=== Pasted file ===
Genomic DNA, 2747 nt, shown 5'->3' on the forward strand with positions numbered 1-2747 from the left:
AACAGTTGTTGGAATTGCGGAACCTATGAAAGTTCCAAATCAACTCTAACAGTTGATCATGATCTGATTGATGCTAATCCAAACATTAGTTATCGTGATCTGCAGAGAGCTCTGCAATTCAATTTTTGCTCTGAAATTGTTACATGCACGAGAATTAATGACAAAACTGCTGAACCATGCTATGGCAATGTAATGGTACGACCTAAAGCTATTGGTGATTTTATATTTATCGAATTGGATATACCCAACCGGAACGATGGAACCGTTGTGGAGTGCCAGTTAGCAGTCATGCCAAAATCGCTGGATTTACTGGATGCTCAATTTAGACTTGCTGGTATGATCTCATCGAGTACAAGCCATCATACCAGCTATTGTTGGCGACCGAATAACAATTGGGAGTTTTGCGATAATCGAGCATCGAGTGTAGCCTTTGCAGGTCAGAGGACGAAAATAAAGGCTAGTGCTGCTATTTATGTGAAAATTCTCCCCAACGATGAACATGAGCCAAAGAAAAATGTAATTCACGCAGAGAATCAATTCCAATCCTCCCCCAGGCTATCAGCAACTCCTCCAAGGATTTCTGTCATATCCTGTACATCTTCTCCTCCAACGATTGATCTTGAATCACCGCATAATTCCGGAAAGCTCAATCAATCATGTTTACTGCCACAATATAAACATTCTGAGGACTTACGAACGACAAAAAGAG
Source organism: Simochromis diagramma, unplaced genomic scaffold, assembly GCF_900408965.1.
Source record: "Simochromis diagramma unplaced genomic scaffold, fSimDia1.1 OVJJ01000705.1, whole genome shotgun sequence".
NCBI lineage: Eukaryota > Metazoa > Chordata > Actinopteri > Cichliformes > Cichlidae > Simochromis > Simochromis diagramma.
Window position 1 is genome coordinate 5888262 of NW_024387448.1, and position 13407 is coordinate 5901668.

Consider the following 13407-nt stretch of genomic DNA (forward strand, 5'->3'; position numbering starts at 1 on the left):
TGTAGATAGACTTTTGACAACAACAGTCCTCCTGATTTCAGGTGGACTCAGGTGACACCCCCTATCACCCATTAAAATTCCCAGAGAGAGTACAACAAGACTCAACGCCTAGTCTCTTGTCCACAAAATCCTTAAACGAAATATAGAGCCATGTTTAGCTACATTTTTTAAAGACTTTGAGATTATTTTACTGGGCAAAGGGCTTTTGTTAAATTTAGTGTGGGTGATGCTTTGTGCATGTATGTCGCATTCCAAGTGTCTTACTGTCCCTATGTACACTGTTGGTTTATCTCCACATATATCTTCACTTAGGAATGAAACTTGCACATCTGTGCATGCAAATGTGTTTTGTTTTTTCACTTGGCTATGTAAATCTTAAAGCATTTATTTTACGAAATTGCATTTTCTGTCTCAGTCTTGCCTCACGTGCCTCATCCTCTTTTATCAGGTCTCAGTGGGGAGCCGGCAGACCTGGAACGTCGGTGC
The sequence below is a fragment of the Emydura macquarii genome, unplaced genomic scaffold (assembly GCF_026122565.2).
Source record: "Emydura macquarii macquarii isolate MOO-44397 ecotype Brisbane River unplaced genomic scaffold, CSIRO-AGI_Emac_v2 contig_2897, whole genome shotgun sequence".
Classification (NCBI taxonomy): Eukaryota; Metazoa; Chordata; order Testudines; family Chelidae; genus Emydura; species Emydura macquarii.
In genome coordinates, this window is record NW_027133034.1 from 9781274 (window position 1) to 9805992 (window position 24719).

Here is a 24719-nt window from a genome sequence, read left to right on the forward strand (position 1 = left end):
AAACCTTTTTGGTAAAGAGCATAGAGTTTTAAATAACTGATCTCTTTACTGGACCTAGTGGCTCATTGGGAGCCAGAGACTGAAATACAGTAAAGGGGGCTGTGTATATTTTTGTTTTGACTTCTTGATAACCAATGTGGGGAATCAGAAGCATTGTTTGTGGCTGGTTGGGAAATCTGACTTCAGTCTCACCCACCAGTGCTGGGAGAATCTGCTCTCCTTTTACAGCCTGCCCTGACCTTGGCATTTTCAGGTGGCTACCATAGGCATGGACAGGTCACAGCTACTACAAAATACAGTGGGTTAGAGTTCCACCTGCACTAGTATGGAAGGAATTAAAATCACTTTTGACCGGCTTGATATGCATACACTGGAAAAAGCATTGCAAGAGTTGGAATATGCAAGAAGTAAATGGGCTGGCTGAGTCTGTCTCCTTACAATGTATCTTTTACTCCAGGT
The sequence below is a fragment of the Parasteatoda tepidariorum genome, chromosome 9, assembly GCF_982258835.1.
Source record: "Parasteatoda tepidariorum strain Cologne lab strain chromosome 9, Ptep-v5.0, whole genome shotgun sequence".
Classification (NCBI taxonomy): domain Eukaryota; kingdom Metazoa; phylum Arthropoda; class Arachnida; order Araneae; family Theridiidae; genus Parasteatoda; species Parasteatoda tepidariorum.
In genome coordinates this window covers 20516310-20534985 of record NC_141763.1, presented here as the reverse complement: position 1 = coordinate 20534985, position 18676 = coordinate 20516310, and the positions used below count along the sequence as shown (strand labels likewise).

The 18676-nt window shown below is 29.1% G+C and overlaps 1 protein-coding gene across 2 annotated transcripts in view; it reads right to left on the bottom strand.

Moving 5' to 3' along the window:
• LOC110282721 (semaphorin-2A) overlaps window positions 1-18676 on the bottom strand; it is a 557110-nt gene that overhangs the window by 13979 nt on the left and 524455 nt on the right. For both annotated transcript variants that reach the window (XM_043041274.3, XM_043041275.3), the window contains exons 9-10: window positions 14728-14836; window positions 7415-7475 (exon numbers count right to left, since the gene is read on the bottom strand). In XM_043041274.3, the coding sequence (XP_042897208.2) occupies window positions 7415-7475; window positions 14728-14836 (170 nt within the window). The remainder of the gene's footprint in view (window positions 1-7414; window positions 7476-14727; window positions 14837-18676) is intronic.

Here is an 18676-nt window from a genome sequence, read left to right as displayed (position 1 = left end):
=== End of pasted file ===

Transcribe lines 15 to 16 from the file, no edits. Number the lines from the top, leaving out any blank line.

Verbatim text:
The sequence below is a fragment of the Parasteatoda tepidariorum genome, chromosome 9, assembly GCF_982258835.1.
Source record: "Parasteatoda tepidariorum strain Cologne lab strain chromosome 9, Ptep-v5.0, whole genome shotgun sequence".